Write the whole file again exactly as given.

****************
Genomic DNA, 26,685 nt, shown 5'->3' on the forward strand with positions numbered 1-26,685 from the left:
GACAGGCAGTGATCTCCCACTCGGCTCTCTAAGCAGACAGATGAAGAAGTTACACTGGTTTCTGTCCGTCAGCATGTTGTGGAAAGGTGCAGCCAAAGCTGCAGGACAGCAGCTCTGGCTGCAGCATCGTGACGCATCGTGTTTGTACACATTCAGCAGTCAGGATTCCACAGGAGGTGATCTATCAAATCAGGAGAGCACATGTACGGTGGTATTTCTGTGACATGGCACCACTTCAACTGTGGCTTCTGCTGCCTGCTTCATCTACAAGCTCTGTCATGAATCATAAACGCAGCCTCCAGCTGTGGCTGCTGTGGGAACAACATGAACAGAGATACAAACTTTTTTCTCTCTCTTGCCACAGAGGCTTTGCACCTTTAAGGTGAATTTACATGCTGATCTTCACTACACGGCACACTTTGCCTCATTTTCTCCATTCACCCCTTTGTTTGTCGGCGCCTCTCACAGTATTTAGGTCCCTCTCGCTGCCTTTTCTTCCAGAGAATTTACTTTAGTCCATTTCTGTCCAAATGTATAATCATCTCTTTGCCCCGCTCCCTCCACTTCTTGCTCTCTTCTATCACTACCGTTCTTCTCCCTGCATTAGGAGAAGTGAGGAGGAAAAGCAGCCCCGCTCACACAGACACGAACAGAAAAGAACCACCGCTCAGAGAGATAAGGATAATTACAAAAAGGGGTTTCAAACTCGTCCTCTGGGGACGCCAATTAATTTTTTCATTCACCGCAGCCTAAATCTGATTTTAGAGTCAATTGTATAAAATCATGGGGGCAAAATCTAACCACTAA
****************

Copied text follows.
Genomic DNA, 26,685 nt, shown 5'->3' on the forward strand with positions numbered 1-26,685 from the left:
GACAGGCAGTGATCTCCCACTCGGCTCTCTAAGCAGACAGATGAAGAAGTTACACTGGTTTCTGTCCGTCAGCATGTTGTGGAAAGGTGCAGCCAAAGCTGCAGGACAGCAGCTCTGGCTGCAGCATCGTGACGCATCGTGTTTGTACACATTCAGCAGTCAGGATTCCACAGGAGGTGATCTATCAAATCAGGAGAGCACATGTACGGTGGTATTTCTGTGACATGGCACCACTTCAACTGTGGCTTCTGCTGCCTGCTTCATCTACAAGCTCTGTCATGAATCATAAACGCAGCCTCCAGCTGTGGCTGCTGTGGGAACAACATGAACAGAGATACAAACTTTTTTCTCTCTCTTGCCACAGAGGCTTTGCACCTTTAAGGTGAATTTACATGCTGATCTTCACTACACGGCACACTTTGCCTCATTTTCTCCATTCACCCCTTTGTTTGTCGGCGCCTCTCACAGTATTTAGGTCCCTCTCGCTGCCTTTTCTTCCAGAGAATTTACTTTAGTCCATTTCTGTCCAAATGTATAATCATCTCTTTGCCCCGCTCCCTCCACTTCTTGCTCTCTTCTATCACTACCGTTCTTCTCCCTGCATTAGGAGAAGTGAGGAGGAAAAGCAGCCCCGCTCACACAGACACGAACAGAAAAGAACCACCGCTCAGAGAGATAAGGATAATTACAAAAAGGGGTTTCAAACTCGTCCTCTGGGGACGCCAATTAATTTTTTCATTCACCGCAGCCTAAATCTGATTTTAGAGTCAATTGTATAAAATCATGGGGGCAAAATCTAACCACTAA